The government's New Opportunities White Paper is good news for those interested in creating a fairer society. There is, however, one issue which the White Paper inexplicably neglects even though it is surely central to the achievement of its goals: wealth inequality.
To be clear, I am not talking about income inequality, but inequality in wealth - the stocks of assets held by individuals and households. The basic facts about wealth inequality are as follows. First, wealth inequality is very high (higher than income inequality): as of 2003, the wealthiest 1% owned 21% of marketable wealth, the least wealthy 50% owned 7% of marketable wealth. Second, there is considerable asset poverty: absolute lack of financial assets. As of 2005/6, 35% of UK families had no savings, another 21% had less than £1,500 in savings (Social Trends 38, 2008, Table 5.21, p.76). Third, over the past couple of decades, wealth inequality has been rising. If we look at the Gini coefficient measure of inequality, averaging for 5 year periods since 1982, we get the following pciture:
Why does wealth inequality matter? In terms of the rhetoric of the White Paper, it is important not only that people develop their talents. It also matters how much opportunity they have to release the talent they have developed. Wealth affects both the development and the opportunity to release talent. Wealth - or parental wealth - can help one access educational opportunities that might otherwise not be available. It can help one set up a business: there is evidence that the likelihood of being an entrepreneur is affected by whether or not one receives an inheritance - and we also know that inheritance is correlated with social class (to them that already hath, more tends to be given). So it seems important, if you care about equality of opportunity, to do something serious about wealth inequality.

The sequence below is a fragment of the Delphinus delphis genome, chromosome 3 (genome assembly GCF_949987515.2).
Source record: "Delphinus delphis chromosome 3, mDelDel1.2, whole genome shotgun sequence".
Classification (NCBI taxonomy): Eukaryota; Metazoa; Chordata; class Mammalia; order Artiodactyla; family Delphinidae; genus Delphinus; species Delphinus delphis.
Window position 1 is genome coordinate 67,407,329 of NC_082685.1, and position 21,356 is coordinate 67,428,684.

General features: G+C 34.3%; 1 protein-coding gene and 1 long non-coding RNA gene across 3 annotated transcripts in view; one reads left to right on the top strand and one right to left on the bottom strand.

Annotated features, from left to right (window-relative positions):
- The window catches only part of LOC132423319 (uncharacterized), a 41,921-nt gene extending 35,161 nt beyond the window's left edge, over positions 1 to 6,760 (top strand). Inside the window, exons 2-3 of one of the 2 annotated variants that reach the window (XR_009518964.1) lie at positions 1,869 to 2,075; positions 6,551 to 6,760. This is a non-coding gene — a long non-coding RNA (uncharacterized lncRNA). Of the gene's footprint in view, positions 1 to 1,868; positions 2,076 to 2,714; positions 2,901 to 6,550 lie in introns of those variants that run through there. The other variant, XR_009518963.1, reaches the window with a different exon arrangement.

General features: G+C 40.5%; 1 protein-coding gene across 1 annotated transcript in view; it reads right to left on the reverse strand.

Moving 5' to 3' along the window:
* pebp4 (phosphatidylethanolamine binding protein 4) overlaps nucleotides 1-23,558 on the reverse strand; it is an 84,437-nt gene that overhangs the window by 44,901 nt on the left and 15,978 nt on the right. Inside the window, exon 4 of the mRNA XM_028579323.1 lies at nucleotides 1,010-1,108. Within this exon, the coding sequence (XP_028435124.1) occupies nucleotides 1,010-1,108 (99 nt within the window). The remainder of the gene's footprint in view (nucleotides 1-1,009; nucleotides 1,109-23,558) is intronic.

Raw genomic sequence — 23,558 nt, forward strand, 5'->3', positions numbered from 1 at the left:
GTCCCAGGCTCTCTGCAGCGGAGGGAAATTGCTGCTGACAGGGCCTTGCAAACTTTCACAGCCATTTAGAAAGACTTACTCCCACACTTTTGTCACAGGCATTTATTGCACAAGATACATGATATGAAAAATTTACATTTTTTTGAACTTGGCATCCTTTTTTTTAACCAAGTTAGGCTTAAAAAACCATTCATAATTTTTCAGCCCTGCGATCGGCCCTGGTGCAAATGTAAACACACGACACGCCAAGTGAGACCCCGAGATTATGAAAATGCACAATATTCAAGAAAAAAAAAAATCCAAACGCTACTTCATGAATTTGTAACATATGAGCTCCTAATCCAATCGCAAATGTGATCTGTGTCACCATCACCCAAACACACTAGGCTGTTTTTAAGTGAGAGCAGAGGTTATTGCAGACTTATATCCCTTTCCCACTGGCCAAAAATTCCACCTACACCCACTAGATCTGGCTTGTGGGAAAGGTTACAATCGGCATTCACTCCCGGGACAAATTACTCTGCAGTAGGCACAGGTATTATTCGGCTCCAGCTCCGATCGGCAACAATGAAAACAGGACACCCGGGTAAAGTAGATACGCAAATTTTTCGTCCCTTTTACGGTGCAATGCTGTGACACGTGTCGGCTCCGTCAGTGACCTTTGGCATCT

The White Paper is not entirely silent on this issue. In particular, there is a section in the part of the White Paper on strengthening families on 'encouraging asset ownership'. This refers us to government initiatives such as the Child Trust Fund and the Saving Gateway (soon to be rolled out nationally).
Welcome as these initiatives are - and it is worth bearing in mind that not all parties support these initiatives, the Liberal Democrats persisting in their opposition to the Child Trust Fund - one would have to be wildly optimistic to think that they come anywhere near doing enough to address the underlying problem. Moreover, while the White Paper bristles with new proposals in education and other spheres, I cannot see any major new initiative in the White Paper addressed to the problem of wealth inequality. The Child Trust Fund has been in effect since 2004, and the national roll-out of the Saving Gateway was announced last year.
Particularly conspicuous by its absence, so far as I can see, is any mention of the taxation of wealth - of wealth itself, of capital gains, or of inheritances - despite the obvious relevance of such measures to the achievement of equality of opportunity. Couldn't the White Paper at least have suggested something like a new Royal Commission on the Distribution of Wealth to examine ways of tackling the problem?
So before we celebrate this White Paper as a rediscovery of Labour's radicalism on equality of opportunity - and I'd agree that up to a point, it is - let's be clear about its limitations. The White Paper's focus on education and human capital is obviously sensible. But to focus on this aspect of opportunity to the neglect of necessary, complementary radicalism on the distribution of wealth is a serious impediment to the goals of the White Paper.
I am unable to be at the Fabian Society conference on inequality this weekend, but I hope some attendees will raise this point.